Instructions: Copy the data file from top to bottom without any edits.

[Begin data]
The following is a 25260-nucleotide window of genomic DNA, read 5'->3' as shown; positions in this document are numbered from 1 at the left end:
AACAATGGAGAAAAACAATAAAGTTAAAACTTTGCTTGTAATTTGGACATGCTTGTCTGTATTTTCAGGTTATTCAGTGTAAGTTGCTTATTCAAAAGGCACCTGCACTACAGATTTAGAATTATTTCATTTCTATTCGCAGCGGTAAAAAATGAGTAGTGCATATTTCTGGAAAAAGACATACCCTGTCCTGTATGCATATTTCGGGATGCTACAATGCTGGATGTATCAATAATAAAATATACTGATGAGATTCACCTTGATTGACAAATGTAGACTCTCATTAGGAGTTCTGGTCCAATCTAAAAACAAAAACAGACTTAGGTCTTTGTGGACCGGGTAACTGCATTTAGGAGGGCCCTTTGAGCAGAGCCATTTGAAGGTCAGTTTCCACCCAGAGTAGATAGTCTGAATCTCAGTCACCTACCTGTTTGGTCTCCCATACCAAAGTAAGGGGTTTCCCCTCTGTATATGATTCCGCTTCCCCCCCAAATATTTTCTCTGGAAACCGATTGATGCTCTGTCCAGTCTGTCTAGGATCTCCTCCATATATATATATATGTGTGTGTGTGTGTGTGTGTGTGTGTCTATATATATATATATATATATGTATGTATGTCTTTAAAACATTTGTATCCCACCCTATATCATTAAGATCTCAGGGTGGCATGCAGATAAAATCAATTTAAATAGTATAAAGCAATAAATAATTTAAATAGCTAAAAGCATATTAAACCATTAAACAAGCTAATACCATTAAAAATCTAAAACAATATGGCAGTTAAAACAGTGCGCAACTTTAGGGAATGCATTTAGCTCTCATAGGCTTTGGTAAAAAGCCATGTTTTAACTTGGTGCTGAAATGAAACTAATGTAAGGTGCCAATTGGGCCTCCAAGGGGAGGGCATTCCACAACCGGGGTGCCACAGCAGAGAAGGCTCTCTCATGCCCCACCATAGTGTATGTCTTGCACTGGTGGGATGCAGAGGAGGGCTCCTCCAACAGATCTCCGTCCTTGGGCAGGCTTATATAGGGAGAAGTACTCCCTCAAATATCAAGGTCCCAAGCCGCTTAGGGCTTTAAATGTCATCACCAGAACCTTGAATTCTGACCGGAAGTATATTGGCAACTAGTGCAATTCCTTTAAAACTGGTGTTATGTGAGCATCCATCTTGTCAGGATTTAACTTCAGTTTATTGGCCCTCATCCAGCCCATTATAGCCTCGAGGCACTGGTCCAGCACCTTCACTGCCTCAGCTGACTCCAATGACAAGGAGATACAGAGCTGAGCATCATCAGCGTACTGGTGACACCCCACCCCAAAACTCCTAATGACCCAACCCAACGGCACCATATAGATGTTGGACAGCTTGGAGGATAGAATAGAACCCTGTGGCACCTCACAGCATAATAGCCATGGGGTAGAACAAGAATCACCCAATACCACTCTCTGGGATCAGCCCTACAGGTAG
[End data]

The following is a 25260-nucleotide window of genomic DNA, read 5'->3' as shown; positions in this document are numbered from 1 at the left end:
AACAATGGAGAAAAACAATAAAGTTAAAACTTTGCTTGTAATTTGGACATGCTTGTCTGTATTTTCAGGTTATTCAGTGTAAGTTGCTTATTCAAAAGGCACCTGCACTACAGATTTAGAATTATTTCATTTCTATTCGCAGCGGTAAAAAATGAGTAGTGCATATTTCTGGAAAAAGACATACCCTGTCCTGTATGCATATTTCGGGATGCTACAATGCTGGATGTATCAATAATAAAATATACTGATGAGATTCACCTTGATTGACAAATGTAGACTCTCATTAGGAGTTCTGGTCCAATCTAAAAACAAAAACAGACTTAGGTCTTTGTGGACCGGGTAACTGCATTTAGGAGGGCCCTTTGAGCAGAGCCATTTGAAGGTCAGTTTCCACCCAGAGTAGATAGTCTGAATCTCAGTCACCTACCTGTTTGGTCTCCCATACCAAAGTAAGGGGTTTCCCCTCTGTATATGATTCCGCTTCCCCCCCAAATATTTTCTCTGGAAACCGATTGATGCTCTGTCCAGTCTGTCTAGGATCTCCTCCATATATATATATATGTGTGTGTGTGTGTGTGTGTGTGTGTCTATATATATATATATATATATGTATGTATGTCTTTAAAACATTTGTATCCCACCCTATATCATTAAGATCTCAGGGTGGCATGCAGATAAAATCAATTTAAATAGTATAAAGCAATAAATAATTTAAATAGCTAAAAGCATATTAAACCATTAAACAAGCTAATACCATTAAAAATCTAAAACAATATGGCAGTTAAAACAGTGCGCAACTTTAGGGAATGCATTTAGCTCTCATAGGCTTTGGTAAAAAGCCATGTTTTAACTTGGTGCTGAAATGAAACTAATGTAAGGTGCCAATTGGGCCTCCAAGGGGAGGGCATTCCACAACCGGGGTGCCACAGCAGAGAAGGCTCTCTCATGCCCCACCATAGTGTATGTCTTGCACTGGTGGGATGCAGAGGAGGGCTCCTCCAACAGATCTCCGTCCTTGGGCAGGCTTATATAGGGAGAAGTACTCCCTCAAATATCAAGGTCCCAAGCCGCTTAGGGCTTTAAATGTCATCACCAGAACCTTGAATTCTGACCGGAAGTATATTGGCAACTAGTGCAATTCCTTTAAAACTGGTGTTATGTGAGCATCCATCTTGTCAGGATTTAACTTCAGTTTATTGGCCCTCATCCAGCCCATTATAGCCTCGAGGCACTGGTCCAGCACCTTCACTGCCTCAGCTGACTCCAATGACAAGGAGATACAGAGCTGAGCATCATCAGCGTACTGGTGACACCCCACCCCAAAACTCCTAATGACCCAACCCAACGGCACCATATAGATGTTGGACAGCTTGGAGGATAGAATAGAACCCTGTGGCACCTCACAGCATAATAGCCATGGGGTAGAACAAGAATCACCCAATACCACTCTCTGGGATCAGCCCTACAGGTAG